In two minds
In answer to Renee Dumas (A question of scale, letters July 3) I am in two minds about large-scale farming and horticulture.
In the ’50s, the Russians had large farms with many workers, but it seemed that more food was produced in all the workers’ little home garden plots than was produced on the big farms. So yes, when one has a vested interest in the job more may be produced.
But on the other side, the farm of about 500 acres next door had, until a couple of years ago, given a dairy farm living to one or two families. But now that it is going into avocados they have signed up 50 full-time workers. That is 50 families getting a living on the same land that one family had before.
I cannot see that any small developments could have produced so many jobs, or that that farm cut into 50 blocks could have given a decent living to each block.
My argument was actually that we on the land are trying to produce food for an ever increasing population with ever-increasing expectations, and every way we turn some person, usually one who has never run a business or produced food for others, leaps up with a new demand to make our jobs harder and more costly.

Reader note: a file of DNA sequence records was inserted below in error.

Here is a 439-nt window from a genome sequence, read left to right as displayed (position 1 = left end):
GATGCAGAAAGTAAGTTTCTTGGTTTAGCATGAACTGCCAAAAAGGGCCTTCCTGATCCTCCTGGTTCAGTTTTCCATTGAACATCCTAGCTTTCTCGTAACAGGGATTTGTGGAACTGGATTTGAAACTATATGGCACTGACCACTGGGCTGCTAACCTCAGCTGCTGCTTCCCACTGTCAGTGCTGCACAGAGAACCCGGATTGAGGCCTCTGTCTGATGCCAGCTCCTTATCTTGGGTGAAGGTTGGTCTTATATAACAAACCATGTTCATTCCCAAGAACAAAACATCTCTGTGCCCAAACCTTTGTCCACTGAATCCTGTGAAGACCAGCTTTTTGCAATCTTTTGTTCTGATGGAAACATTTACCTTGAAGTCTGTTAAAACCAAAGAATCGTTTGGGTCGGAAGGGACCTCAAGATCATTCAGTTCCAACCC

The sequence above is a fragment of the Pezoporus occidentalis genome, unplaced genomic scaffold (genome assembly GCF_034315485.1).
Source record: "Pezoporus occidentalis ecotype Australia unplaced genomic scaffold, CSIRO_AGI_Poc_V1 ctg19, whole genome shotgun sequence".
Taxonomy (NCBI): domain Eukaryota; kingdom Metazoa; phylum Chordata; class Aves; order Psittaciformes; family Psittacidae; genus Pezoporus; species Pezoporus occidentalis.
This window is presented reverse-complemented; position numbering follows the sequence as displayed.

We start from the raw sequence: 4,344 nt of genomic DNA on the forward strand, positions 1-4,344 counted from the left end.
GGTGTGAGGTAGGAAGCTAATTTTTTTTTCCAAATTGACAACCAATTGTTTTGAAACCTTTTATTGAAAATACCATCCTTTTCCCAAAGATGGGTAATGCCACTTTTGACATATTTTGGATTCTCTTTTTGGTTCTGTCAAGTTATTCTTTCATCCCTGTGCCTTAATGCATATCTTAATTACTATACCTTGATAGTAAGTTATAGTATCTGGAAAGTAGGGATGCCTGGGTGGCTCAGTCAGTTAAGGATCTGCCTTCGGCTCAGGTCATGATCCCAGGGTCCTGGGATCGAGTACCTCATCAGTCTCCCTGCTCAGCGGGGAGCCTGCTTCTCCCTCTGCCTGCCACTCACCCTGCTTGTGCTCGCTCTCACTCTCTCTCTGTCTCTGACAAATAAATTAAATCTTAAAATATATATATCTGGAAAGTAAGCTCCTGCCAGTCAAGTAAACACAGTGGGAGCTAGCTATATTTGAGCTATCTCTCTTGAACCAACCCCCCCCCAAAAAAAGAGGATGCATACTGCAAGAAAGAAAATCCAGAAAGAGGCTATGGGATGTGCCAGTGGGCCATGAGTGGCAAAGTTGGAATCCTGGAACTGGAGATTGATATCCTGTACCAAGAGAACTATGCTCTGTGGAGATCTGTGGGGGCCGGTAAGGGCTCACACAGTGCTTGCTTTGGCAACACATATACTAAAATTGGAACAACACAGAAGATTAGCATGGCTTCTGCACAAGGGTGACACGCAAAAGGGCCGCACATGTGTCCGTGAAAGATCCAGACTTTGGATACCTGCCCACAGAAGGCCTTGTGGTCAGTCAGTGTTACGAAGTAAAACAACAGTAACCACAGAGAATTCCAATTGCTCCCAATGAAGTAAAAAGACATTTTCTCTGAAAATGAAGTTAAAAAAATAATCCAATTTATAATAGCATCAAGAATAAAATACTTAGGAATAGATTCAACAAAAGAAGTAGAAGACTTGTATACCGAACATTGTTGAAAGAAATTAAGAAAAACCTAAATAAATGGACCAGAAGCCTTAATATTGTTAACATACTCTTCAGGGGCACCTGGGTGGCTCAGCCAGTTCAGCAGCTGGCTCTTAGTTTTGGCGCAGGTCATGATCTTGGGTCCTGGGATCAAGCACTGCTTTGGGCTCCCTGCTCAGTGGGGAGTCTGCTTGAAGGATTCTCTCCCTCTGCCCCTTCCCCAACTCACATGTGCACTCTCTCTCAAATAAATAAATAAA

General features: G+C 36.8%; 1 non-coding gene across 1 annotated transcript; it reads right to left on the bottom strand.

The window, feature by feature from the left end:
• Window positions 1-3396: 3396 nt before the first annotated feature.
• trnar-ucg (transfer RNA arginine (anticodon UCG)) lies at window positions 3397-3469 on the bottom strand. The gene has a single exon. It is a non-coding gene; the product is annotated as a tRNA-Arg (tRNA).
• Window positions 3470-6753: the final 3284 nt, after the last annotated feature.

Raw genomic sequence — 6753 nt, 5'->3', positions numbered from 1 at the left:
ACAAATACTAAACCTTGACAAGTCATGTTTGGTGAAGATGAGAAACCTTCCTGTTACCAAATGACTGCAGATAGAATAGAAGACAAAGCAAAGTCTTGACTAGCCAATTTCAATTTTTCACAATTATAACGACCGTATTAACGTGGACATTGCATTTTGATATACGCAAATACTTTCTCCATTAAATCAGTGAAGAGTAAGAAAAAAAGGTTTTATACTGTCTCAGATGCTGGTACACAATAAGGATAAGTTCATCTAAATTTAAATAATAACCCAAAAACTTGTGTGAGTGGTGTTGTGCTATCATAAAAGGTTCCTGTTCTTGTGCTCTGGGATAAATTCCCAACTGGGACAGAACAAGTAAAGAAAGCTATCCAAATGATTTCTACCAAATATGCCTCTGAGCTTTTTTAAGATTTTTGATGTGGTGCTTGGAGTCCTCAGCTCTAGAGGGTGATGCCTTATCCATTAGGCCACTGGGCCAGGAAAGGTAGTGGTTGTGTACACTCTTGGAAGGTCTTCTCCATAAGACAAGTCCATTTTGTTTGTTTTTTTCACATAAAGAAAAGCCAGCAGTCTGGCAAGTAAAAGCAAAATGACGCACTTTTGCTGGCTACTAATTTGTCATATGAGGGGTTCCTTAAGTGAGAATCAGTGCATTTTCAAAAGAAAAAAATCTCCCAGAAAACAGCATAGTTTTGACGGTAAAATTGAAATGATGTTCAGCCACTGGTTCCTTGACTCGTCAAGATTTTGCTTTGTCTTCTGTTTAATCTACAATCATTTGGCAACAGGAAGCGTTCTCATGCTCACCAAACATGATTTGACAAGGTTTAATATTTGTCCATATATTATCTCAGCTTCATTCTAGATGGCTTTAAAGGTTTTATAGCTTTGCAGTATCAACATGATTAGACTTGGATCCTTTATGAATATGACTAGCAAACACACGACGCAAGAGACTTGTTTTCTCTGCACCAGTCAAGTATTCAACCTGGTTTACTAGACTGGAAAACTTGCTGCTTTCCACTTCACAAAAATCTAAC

The fact that someone sees a way of making money at the same time as giving wages to others, who often do not have the skills to run their own business, should be applauded, not decried.
After all, they have put up their own money to begin this business, and it is they who take the risks if that business fails.
Some years back a person barged into the office of one extremely rich American businessman and yelled something like, “You have too much money. You should spread it around and give it to everybody.” The businessman called in his accountant and asked how much money he had.
The accountant told his boss, who then asked if he could divide that by the world’s population. Then the businessman said to the accountant, “Give this man his four and a half cents and show him out.”
You cannot make the poor rich by making the rich poor. We need entrepreneurs who are willing to take the risks and make the jobs for those less able. And if that means large-scale farms then so be it. The same land is used to make the same amount of food, be it owned by one or many. SYLVIA BRYAN